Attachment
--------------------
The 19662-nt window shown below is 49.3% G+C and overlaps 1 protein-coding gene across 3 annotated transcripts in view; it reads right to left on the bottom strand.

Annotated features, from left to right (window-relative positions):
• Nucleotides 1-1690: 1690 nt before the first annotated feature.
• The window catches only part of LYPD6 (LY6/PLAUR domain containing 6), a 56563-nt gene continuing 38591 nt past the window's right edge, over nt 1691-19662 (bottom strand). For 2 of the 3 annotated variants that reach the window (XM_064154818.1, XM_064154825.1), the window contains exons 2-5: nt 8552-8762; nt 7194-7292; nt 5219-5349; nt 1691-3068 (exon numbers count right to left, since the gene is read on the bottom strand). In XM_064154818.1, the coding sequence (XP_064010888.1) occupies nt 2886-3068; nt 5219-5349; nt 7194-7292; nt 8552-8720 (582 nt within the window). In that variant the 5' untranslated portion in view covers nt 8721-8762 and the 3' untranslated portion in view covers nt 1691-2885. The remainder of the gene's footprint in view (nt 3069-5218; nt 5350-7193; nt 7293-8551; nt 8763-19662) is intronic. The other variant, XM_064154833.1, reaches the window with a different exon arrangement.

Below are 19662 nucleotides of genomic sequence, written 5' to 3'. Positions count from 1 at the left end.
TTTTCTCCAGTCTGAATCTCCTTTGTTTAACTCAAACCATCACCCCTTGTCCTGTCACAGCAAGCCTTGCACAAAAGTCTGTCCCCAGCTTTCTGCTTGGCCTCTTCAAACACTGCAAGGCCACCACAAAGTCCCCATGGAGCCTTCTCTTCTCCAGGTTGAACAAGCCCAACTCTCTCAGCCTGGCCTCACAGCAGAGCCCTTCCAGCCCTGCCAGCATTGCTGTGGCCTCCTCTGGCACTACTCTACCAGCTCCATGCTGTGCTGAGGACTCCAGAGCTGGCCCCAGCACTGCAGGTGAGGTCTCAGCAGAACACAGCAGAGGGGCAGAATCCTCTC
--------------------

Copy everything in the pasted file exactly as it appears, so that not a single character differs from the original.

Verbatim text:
The 19662-nt window shown below is 49.3% G+C and overlaps 1 protein-coding gene across 3 annotated transcripts in view; it reads right to left on the bottom strand.

Annotated features, from left to right (window-relative positions):
• Nucleotides 1-1690: 1690 nt before the first annotated feature.
• The window catches only part of LYPD6 (LY6/PLAUR domain containing 6), a 56563-nt gene continuing 38591 nt past the window's right edge, over nt 1691-19662 (bottom strand). For 2 of the 3 annotated variants that reach the window (XM_064154818.1, XM_064154825.1), the window contains exons 2-5: nt 8552-8762; nt 7194-7292; nt 5219-5349; nt 1691-3068 (exon numbers count right to left, since the gene is read on the bottom strand). In XM_064154818.1, the coding sequence (XP_064010888.1) occupies nt 2886-3068; nt 5219-5349; nt 7194-7292; nt 8552-8720 (582 nt within the window). In that variant the 5' untranslated portion in view covers nt 8721-8762 and the 3' untranslated portion in view covers nt 1691-2885. The remainder of the gene's footprint in view (nt 3069-5218; nt 5350-7193; nt 7293-8551; nt 8763-19662) is intronic. The other variant, XM_064154833.1, reaches the window with a different exon arrangement.

Below are 19662 nucleotides of genomic sequence, written 5' to 3'. Positions count from 1 at the left end.
TTTTCTCCAGTCTGAATCTCCTTTGTTTAACTCAAACCATCACCCCTTGTCCTGTCACAGCAAGCCTTGCACAAAAGTCTGTCCCCAGCTTTCTGCTTGGCCTCTTCAAACACTGCAAGGCCACCACAAAGTCCCCATGGAGCCTTCTCTTCTCCAGGTTGAACAAGCCCAACTCTCTCAGCCTGGCCTCACAGCAGAGCCCTTCCAGCCCTGCCAGCATTGCTGTGGCCTCCTCTGGCACTACTCTACCAGCTCCATGCTGTGCTGAGGACTCCAGAGCTGGCCCCAGCACTGCAGGTGAGGTCTCAGCAGAACACAGCAGAGGGGCAGAATCCTCTC